Tuesday, January 24, 2017

Today, I go Activist. TUESDAY Traffic Tips

No, not with pink kitty caps, but just as important to our industry. 1031 tax deferred exchanges are VITAL to the commercial real estate business. Today, I solicit your help in writing your D.C.
elected officials to let them  know your stance on this most critical topic. IPX 1031 exchange has made it easy for you. Just click on the link and you will be led to a portal to write your representatives. This and much more on this week's VIDEO tip.


Friday, January 20, 2017

This a GOOD Offer - But is it the BEST Offer?

Image Attribution: www.naldzgraphics.net
This is seemingly an easy question to answer, right? You should instantly be able to discern an offer's benefits and whether the offer is a good one.

In practice, the determination of the BEST offer is maybe not as simple as one would believe.

Today, I want to explore the characteristics of a good offer for your commercial real estate and what makes it the BEST offer.

Most sellers of commercial real estate gravitate to the price offered vs. the asking price. If the offer is at asking price, cool! Game on. If the offer fails to reach the asking price expectation, it is summarily discarded. Finally, if the offer eclipses the asking price - silence ensues as a quick determination is made - did you ask too little?

However, the offer with the highest price may not in fact be the best offer. Recently, we received an offer for a project we lease and manage. The buyer planned to tear down the existing buildings and construct multi family. The buyer was prepared to pay a huge number for the real estate - and well above market. The problem was he wouldn't close for eighteen months - no deal!

Terms. Terms vary in a commercial real estate deal. Most contain a contingency period which can consume as few as two weeks to as many as 90 days. Buyers use the contingency time to study the physical aspects, complete a title search, obtain financing and vet the occupants, if any. Two offers at the same price but one with a shorter contingency period is generally preferable.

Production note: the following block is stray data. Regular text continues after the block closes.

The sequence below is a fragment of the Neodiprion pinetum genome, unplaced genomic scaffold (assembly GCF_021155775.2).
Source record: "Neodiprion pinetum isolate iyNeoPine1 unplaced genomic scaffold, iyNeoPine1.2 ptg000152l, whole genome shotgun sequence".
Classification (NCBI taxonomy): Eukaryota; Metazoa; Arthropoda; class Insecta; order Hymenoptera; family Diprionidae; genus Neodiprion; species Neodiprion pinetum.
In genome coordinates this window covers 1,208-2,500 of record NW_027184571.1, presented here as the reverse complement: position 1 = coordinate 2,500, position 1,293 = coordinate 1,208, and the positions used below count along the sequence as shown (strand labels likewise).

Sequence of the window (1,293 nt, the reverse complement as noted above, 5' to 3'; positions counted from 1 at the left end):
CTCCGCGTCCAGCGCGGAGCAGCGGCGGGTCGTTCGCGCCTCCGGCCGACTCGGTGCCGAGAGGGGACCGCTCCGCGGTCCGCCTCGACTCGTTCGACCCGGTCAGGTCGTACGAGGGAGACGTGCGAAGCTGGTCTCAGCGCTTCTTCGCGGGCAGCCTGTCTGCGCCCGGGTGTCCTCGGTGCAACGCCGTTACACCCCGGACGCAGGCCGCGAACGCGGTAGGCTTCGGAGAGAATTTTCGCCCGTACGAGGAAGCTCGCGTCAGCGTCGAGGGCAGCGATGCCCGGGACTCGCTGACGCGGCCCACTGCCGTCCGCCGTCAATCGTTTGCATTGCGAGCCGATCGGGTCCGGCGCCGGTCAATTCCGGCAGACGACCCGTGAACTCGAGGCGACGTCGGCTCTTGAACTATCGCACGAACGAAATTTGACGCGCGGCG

Number of competing offers. If you have the luxury of multiple competing offers, you should create a grid outlining all of the points contained in this post. Rank the offers based upon all of these factors. The best offer will come shining through.

Nature of the buyer. Will the buyer occupy the real estate or rely upon rents from an occupant as his purchase's justification? Typically, an owner occupant will pay more and focus upon the utility of the real estate for his use.

Source of funds. Has the buyer a cache of cash waiting to be deployed to buy your building? Or, will the buyer rely upon other people's money (OPM) to complete the buy? How about financing? A deal that includes a bank's OK is by nature more time consuming and risky. All of the buyer's AND banker's boxes must be checked in order for the sale to progress.

Buyer's motivation. Why does the buyer want to buy your building? You may be thinking, who cares? He just does. Contained within the answer to this question, however, may be a clue as to whether the sale will close at the agreed upon price and terms.

Contingencies. Mentioned above under the terms paragraph, certain items must be satisfied in order for a sale to occur - title, financing, physical inspection. Caution should be given to conditions outside the normal realm such as conditional use permits, construction of improvements, zone changes, or the sale or lease of another property. If a buyer's purchase is contingent upon any of these conditions, you must carefully weigh the likelihood of waiver - otherwise, what appears to be a great offer might in fact become a failed effort.